More than half of all newborn babies develop jaundice, a yellow tinge to the skin and eyes. Most affected babies show signs a few days after birth. Jaundice usually lasts several weeks. A baby has jaundice when bilirubin, which is produced by the breakdown of red blood cells, builds up faster than his or her liver can break it down and pass it from the body. Jaundice usually disappears on its own. It doesn't cause any discomfort to your baby. Your baby may develop jaundice for a few reasons...

Kegel exercises Why do them

The muscles in your pelvic floor help support your uterus, bladder and bowel. Toning them by doing Kegel exercises will help ease your discomfort during the last months of your pregnancy and may help minimize two common problems that can begin during pregnancy and continue afterward leakage of urine and hemorrhoids. In fact, a recent study found that strengthening your pelvic floor muscles during pregnancy appears to reduce your risk of developing urinary incontinence, both during and after...

Lactose intolerance

Pregnant women are commonly told to drink milk. But this advice doesn't sit well with those who avoid milk and milk products because of lactose intolerance. People with lactose intolerance have trouble digesting lactose, the sugar in milk, because they have low levels of the enzyme lactase. Lactose intolerance is a common condition, affecting about 15 percent of the adult white population in the United States and 75 percent or more of the adult black, American Indian and Asian-American...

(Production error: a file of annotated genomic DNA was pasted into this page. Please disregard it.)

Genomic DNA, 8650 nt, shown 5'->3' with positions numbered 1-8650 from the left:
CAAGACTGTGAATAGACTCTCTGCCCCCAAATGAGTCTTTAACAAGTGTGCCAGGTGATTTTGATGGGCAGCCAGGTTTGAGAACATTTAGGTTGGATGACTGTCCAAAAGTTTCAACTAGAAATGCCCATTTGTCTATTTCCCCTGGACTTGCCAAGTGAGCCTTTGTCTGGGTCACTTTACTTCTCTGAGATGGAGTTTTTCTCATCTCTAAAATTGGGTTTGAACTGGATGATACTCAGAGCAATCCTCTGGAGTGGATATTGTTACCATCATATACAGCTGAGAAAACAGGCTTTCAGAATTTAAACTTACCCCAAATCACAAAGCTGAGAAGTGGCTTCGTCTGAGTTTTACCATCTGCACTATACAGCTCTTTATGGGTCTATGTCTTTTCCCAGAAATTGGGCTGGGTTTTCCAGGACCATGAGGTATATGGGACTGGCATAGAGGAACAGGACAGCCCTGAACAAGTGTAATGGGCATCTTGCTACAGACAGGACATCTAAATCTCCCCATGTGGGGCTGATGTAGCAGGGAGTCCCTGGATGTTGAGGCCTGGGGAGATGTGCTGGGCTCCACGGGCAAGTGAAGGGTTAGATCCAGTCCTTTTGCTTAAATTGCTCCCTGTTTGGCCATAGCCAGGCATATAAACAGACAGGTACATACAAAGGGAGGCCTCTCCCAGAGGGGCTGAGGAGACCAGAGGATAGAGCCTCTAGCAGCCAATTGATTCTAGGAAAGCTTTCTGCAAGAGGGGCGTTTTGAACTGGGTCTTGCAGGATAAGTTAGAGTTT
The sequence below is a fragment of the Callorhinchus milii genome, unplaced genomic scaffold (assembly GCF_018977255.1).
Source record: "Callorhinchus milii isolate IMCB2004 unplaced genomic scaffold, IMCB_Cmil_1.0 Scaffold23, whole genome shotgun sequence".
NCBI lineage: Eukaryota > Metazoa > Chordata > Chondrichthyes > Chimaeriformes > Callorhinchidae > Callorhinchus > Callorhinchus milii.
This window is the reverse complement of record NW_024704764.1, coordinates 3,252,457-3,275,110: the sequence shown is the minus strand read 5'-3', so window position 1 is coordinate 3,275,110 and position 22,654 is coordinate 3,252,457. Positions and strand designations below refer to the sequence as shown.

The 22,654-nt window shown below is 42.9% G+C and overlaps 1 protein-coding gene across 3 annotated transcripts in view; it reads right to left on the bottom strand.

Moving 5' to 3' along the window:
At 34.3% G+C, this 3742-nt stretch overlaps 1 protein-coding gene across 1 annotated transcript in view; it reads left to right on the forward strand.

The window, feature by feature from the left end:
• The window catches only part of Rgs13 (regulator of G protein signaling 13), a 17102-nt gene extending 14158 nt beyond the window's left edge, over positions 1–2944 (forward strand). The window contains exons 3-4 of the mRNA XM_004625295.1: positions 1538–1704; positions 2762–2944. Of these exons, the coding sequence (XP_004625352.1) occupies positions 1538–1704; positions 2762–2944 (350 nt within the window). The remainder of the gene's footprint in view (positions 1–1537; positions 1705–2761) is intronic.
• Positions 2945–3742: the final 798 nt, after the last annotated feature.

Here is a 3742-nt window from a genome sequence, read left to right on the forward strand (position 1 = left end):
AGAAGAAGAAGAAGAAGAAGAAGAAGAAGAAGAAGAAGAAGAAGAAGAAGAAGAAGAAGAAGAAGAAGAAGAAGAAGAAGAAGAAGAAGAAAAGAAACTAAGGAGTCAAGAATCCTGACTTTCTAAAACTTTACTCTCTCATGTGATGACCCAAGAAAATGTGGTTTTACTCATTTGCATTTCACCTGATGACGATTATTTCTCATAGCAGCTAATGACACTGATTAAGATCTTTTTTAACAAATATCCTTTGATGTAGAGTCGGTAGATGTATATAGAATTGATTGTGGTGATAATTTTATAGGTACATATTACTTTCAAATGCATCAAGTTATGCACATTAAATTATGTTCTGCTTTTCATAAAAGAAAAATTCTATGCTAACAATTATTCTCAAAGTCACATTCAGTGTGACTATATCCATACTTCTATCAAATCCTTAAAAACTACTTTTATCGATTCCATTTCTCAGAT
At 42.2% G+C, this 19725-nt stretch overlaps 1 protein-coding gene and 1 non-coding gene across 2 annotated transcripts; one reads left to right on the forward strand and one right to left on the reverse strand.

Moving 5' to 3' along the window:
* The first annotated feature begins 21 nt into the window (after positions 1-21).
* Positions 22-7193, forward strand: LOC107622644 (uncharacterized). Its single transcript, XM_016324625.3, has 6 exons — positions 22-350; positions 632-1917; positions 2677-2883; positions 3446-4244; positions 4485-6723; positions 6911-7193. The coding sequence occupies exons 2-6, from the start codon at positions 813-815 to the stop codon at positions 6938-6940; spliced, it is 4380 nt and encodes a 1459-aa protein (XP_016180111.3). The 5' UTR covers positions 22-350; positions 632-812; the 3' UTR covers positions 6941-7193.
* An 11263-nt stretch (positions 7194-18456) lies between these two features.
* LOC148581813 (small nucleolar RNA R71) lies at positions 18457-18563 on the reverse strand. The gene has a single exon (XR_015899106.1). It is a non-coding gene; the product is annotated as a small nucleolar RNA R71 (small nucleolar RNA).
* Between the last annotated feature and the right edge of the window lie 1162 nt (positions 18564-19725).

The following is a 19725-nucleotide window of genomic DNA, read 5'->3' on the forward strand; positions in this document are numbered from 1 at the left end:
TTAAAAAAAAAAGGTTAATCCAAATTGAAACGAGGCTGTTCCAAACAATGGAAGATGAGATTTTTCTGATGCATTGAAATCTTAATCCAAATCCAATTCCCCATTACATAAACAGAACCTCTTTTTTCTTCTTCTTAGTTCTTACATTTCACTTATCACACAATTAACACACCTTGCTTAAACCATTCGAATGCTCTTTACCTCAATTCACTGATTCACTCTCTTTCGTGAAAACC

Leg cramps

2nd, 3rd trimesters Cramps in the lower leg muscles are fairly common in the second and third trimesters. They most frequently occur at night and may disrupt your sleep. Although the exact cause of leg cramps is unknown, slow blood return, fatigue or pressure from the uterus on nerves in your legs may cause the problem. Prevention and self-care for leg cramps Here are some tips for relieving the discomfort of leg cramps or calf tenderness Stretch the affected muscle. Try straightening your...